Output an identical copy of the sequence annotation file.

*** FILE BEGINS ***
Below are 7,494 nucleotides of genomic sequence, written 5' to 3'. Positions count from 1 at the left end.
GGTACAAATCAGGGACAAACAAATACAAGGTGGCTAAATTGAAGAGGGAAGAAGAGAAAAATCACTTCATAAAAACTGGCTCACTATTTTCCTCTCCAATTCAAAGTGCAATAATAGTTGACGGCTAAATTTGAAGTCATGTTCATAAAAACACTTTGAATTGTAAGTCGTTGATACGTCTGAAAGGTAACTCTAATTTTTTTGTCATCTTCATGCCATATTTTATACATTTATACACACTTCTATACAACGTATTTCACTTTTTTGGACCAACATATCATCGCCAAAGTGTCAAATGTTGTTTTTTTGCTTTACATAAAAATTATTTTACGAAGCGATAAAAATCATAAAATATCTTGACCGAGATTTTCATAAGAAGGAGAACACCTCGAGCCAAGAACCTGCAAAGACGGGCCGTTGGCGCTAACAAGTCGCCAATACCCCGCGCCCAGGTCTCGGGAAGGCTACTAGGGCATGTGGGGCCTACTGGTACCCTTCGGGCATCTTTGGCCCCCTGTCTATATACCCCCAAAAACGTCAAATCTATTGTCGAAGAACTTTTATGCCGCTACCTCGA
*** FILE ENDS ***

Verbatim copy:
Below are 7,494 nucleotides of genomic sequence, written 5' to 3'. Positions count from 1 at the left end.
GGTACAAATCAGGGACAAACAAATACAAGGTGGCTAAATTGAAGAGGGAAGAAGAGAAAAATCACTTCATAAAAACTGGCTCACTATTTTCCTCTCCAATTCAAAGTGCAATAATAGTTGACGGCTAAATTTGAAGTCATGTTCATAAAAACACTTTGAATTGTAAGTCGTTGATACGTCTGAAAGGTAACTCTAATTTTTTTGTCATCTTCATGCCATATTTTATACATTTATACACACTTCTATACAACGTATTTCACTTTTTTGGACCAACATATCATCGCCAAAGTGTCAAATGTTGTTTTTTTGCTTTACATAAAAATTATTTTACGAAGCGATAAAAATCATAAAATATCTTGACCGAGATTTTCATAAGAAGGAGAACACCTCGAGCCAAGAACCTGCAAAGACGGGCCGTTGGCGCTAACAAGTCGCCAATACCCCGCGCCCAGGTCTCGGGAAGGCTACTAGGGCATGTGGGGCCTACTGGTACCCTTCGGGCATCTTTGGCCCCCTGTCTATATACCCCCAAAAACGTCAAATCTATTGTCGAAGAACTTTTATGCCGCTACCTCGA